And even if, as is overwhelmingly likely, that sort of pressure isn’t brought to bear, keeping our anger is about remembrance, and how that focuses our future direction.

    By maintaining Thatcher as a hate figure, we keep talking about monetarism, the poll tax, the demolition of trade unionism and so on. When she karks it there will be a surge of emetic drivel in the media, and it’s those of us who will be one the streets celebrating who carry forward a crucial message, keeping the memory and political orientation clear and educating those who’ve come since.

    Reply
  • 5. James McMullan  |  Friday, 10th September 2010 at 13:42 UTC

    We should look to the system rather than the man; it is after all the system that allows negative issues to ocurr. We have developed a culture of ignorance in Britain that is quite appallingly vunerable to abuse. We have allowed governments to gain power over us rather than using their power for us. Too many dangerous precedents have been set whererby individuals follow their own agendas instead of caring for the people of this country. Money appears to rule actions, not ethics. The addage ‘power corrupts’ could not have been truer throughout the past government. Brown acting like a dictator in persuing his own ambition; Mandelson, made a Lord! What is the world coming to. There appears a higherarchy at work that is not accountable to those it is proported to serve: a system out of control.

    Blair is a symptom of the sickness of the apathy that exists in Britain. We appear to have lost the will to object, to think for ourselves. Before things improve the British people need to find their courage and examine the mess this country has become and find ways to erradicate its problems. We need ONE BRITAIN for all of its population. ONE SET OF RULES for all people whatever colour, creed or background; without which we will drown in a melay of difference which will be unreconcilable.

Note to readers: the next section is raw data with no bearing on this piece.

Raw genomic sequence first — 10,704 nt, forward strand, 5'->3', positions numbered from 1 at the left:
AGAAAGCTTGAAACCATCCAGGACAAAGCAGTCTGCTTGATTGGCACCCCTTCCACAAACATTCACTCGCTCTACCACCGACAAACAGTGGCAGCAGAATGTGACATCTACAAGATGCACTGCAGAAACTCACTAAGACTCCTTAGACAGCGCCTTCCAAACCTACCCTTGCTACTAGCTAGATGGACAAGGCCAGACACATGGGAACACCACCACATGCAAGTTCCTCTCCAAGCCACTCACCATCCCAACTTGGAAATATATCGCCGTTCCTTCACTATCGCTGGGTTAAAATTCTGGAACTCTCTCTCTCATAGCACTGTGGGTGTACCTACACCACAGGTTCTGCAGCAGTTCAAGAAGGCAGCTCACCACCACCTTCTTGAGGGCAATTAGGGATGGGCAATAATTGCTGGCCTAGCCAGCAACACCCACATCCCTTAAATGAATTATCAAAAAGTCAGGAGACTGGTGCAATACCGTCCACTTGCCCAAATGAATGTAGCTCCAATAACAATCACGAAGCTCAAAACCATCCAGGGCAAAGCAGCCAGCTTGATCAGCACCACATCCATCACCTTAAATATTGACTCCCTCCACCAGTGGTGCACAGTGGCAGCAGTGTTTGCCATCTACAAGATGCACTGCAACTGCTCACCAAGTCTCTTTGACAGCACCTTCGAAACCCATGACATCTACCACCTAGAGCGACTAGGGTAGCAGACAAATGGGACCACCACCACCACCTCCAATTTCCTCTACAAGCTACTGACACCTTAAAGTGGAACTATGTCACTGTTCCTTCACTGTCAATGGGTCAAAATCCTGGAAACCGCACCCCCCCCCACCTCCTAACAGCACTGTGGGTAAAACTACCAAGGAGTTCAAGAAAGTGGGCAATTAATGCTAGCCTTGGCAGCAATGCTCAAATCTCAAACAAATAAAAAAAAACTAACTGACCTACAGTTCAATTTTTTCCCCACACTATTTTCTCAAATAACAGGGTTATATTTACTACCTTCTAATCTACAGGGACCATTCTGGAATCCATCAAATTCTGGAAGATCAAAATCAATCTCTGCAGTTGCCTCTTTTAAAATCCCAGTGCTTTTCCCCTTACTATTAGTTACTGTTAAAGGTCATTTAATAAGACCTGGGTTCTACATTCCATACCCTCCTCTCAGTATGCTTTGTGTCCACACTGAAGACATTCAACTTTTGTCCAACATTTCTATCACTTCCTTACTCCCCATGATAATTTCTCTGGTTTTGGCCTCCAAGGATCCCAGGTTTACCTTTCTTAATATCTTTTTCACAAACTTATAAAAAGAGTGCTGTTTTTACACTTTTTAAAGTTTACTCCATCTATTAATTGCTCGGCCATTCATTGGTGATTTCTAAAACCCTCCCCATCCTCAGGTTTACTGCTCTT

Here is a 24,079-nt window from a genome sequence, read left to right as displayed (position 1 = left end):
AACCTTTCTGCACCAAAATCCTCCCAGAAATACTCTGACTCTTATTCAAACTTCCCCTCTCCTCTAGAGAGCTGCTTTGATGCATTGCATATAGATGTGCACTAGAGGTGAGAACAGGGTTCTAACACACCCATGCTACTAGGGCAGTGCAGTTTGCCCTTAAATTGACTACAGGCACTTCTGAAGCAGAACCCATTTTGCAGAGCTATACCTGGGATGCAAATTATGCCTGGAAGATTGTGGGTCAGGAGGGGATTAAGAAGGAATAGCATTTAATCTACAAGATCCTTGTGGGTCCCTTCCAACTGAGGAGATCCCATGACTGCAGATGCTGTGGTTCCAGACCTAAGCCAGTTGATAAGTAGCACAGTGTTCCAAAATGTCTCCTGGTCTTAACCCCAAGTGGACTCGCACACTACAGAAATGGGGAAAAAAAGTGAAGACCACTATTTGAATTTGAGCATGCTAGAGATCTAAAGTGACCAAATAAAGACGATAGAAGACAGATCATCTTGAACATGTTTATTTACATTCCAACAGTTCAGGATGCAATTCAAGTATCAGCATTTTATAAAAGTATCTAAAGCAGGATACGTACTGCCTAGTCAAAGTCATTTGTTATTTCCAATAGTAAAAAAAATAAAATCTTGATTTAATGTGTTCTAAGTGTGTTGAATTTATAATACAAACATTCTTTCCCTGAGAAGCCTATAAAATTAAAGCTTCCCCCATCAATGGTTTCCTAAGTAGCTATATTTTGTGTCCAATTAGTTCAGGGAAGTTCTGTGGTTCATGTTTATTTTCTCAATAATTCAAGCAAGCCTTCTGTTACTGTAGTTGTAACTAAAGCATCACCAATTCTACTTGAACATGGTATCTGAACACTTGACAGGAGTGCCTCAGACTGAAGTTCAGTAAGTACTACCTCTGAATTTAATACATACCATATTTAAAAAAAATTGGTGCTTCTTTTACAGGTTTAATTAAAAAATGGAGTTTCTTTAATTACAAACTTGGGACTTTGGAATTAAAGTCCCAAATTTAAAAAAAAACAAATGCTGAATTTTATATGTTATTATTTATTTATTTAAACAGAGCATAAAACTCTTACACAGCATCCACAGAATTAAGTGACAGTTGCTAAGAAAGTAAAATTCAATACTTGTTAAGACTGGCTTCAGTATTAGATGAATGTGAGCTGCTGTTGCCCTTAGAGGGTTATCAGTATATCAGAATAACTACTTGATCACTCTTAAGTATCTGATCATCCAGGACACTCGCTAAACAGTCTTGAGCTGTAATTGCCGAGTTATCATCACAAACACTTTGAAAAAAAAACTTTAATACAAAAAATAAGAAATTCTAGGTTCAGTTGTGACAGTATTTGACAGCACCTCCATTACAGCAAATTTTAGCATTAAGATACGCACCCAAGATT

Reply
  • 6. Shir Carr  |  Friday, 10th September 2010 at 14:11 UTC

    A terrible mess was made in Iraque but, being Irish, I felt we are not the people to condemn Blair. I will never forget what peace has been achieved here. Tony Blair must be given some credit for it.
    However grim things are here not it is better than what was happening in the 70’s etc.

    Reply
  • 7. merrick101  |  Friday, 10th September 2010 at 14:15 UTC

    “ONE SET OF RULES for all people whatever colour, creed or background”?

    Doesn’t difference of creed necessarily mean different sets of rules?

    Reply
  • 8. John Cooper  |  Saturday, 11th September 2010 at 8:57 UTC

    Shir – Blair sealed the deal re Ireland but John Major made huge progress and it was Mo Mowlam who really got people round the table and talking.

    Reply
  • 9. merrick101  |  Wednesday, 15th September 2010 at 10:44 UTC

    Shir, you’re right about the extraordinary achievements in Ireland (and John, you’re right to give credit to the Major government), but that doesn’t in any way absolve what has been done in Iraq and Afghanistan any more than having a standing order to the RSPCA entitles you to nail cats to trees.

    Reply